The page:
The United Nations has warned that the debate over genetically modified food fails to take into account the needs of the developing countries for higher-yielding seeds with greater resistance to disease and drought seeds that could save lives.

Pedro Sanchez, chairman of the United Nations Task Force on World Hunger, said in an earlier interview that a general ban on genetically modified food was a luxury only wealthy nations can afford.

But consumers in the United States are undecided about genetically modified crops and several state legislatures have discussed a ban of their own.

The effect on world trade will be measured in the billions of dollars if the ban is lifted.

http://www.nytimes.com/2003/01/09/bu...html?tntemail1
 

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U.S. Threatens to Act Against Europeans Over Modified Foods

By ELIZABETH BECKER

WASHINGTON, Jan. 9 The Bush administration's top trade official announced today that he was weighing whether to approach the World Trade Organization with a case against the European Union for its ban on genetically modified food, asserting that the "Luddite" and "immoral" European position was leading to starvation in the developing world.

The official, Robert B. Zoellick, the United States trade representative, said that when famine-threatened African nations refused American genetically modified food last year, they were acting under the influence of the European position.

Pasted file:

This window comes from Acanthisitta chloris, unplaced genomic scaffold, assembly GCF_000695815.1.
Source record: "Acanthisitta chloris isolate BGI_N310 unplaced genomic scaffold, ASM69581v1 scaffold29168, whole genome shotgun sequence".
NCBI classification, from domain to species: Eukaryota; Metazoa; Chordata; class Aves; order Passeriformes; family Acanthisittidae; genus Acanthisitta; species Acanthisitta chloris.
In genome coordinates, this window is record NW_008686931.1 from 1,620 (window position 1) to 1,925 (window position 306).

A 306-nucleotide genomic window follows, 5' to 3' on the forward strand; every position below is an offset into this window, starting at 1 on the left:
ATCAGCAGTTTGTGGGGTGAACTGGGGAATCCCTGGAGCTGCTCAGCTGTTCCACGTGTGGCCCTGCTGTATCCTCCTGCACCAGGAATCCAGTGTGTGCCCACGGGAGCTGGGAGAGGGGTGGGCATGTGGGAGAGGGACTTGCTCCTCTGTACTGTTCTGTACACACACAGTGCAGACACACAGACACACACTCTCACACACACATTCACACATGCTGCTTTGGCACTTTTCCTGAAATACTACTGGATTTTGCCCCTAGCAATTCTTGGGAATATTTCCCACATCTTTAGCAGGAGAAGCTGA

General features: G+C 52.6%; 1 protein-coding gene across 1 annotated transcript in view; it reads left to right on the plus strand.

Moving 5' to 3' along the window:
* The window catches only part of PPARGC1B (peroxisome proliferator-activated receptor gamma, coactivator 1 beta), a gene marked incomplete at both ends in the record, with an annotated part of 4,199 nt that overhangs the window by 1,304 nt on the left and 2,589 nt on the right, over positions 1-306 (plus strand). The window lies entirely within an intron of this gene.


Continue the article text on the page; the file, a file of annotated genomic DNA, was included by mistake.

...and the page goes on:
"The European antiscientific policies are spreading to other corners of the world," Mr. Zoellick told reporters, adding that African leaders seeking to avoid "the food that you and I eat" were letting their people starve.

"I think that is a rather serious development," Mr. Zoellick said, in the strongest statement yet made on the subject by an administration official. "I find it immoral that people are not being able to be supplied food to live in Africa because people have invented dangers about biotechnology. That puts it rather high on my scale to deal with."

European officials rejected Mr. Zoellick's assertions, saying they had never encouraged African nations to reject aid.

Moreover, Pascal Lamy, the European Commission's chief trade negotiator, said today that if Mr. Zoellick did approach the trade organization with such a case, it would only complicate Europe's plan for lifting its ban against the foods, which is expected to occur in the spring.

When that happens, products tested and deemed safe will be allowed into European markets with labels identifying them as genetically modified. The United States does not require such labeling.